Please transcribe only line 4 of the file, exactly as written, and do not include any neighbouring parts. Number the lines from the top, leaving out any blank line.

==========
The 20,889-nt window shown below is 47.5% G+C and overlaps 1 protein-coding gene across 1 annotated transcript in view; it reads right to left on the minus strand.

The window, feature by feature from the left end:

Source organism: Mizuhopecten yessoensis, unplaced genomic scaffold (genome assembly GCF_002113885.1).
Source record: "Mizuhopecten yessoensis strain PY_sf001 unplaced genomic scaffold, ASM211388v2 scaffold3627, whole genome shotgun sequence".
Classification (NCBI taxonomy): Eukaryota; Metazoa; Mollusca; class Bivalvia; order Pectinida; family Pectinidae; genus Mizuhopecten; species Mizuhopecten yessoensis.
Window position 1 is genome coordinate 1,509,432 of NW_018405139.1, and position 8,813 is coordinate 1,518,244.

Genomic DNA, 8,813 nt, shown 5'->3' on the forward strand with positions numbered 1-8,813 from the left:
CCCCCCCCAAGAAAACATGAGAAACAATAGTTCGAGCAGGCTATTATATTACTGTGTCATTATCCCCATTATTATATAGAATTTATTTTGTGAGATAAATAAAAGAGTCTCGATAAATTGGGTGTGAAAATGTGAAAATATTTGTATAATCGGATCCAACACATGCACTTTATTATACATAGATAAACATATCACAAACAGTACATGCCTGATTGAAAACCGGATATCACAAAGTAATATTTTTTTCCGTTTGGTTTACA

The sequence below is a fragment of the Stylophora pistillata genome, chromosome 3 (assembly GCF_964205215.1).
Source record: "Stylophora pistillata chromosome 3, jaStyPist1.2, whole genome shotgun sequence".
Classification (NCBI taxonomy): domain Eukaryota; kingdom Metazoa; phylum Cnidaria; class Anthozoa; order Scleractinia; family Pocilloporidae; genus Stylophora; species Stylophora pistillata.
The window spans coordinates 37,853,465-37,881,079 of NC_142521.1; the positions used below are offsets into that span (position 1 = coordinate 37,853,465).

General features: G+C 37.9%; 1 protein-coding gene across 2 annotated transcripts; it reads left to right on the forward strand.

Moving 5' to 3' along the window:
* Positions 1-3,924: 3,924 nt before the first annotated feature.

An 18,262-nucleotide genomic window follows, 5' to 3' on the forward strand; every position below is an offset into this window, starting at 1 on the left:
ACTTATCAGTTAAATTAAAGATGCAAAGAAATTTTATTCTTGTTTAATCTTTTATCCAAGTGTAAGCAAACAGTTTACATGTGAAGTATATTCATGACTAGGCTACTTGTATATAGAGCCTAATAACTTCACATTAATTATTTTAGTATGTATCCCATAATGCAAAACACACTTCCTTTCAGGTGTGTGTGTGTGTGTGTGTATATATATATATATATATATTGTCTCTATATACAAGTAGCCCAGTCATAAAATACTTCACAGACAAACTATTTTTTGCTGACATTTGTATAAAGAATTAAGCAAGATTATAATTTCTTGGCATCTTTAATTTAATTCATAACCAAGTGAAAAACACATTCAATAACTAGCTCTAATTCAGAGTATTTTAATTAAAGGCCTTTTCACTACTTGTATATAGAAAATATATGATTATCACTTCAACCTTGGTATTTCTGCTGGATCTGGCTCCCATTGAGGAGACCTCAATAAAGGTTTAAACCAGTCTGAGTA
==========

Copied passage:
Source record: "Mizuhopecten yessoensis strain PY_sf001 unplaced genomic scaffold, ASM211388v2 scaffold3627, whole genome shotgun sequence".